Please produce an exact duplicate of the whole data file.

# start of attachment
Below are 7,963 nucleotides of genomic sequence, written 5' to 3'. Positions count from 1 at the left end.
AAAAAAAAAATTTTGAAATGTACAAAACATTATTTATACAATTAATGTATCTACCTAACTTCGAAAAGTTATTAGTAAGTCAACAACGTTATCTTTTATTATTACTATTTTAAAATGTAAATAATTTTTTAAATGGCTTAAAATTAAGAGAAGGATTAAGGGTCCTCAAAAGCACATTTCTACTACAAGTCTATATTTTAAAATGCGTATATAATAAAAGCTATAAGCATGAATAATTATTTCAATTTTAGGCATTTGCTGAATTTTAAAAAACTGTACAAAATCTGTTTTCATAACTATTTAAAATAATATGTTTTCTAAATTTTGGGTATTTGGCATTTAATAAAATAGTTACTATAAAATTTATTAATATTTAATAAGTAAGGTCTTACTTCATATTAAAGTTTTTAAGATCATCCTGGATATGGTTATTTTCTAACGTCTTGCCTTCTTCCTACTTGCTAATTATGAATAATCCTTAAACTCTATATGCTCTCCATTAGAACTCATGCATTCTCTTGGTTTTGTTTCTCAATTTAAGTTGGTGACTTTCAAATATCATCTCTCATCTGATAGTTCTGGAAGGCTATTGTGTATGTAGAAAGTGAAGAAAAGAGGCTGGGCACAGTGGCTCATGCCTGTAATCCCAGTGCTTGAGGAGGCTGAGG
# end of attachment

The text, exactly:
Below are 7,963 nucleotides of genomic sequence, written 5' to 3'. Positions count from 1 at the left end.
AAAAAAAAAATTTTGAAATGTACAAAACATTATTTATACAATTAATGTATCTACCTAACTTCGAAAAGTTATTAGTAAGTCAACAACGTTATCTTTTATTATTACTATTTTAAAATGTAAATAATTTTTTAAATGGCTTAAAATTAAGAGAAGGATTAAGGGTCCTCAAAAGCACATTTCTACTACAAGTCTATATTTTAAAATGCGTATATAATAAAAGCTATAAGCATGAATAATTATTTCAATTTTAGGCATTTGCTGAATTTTAAAAAACTGTACAAAATCTGTTTTCATAACTATTTAAAATAATATGTTTTCTAAATTTTGGGTATTTGGCATTTAATAAAATAGTTACTATAAAATTTATTAATATTTAATAAGTAAGGTCTTACTTCATATTAAAGTTTTTAAGATCATCCTGGATATGGTTATTTTCTAACGTCTTGCCTTCTTCCTACTTGCTAATTATGAATAATCCTTAAACTCTATATGCTCTCCATTAGAACTCATGCATTCTCTTGGTTTTGTTTCTCAATTTAAGTTGGTGACTTTCAAATATCATCTCTCATCTGATAGTTCTGGAAGGCTATTGTGTATGTAGAAAGTGAAGAAAAGAGGCTGGGCACAGTGGCTCATGCCTGTAATCCCAGTGCTTGAGGAGGCTGAGG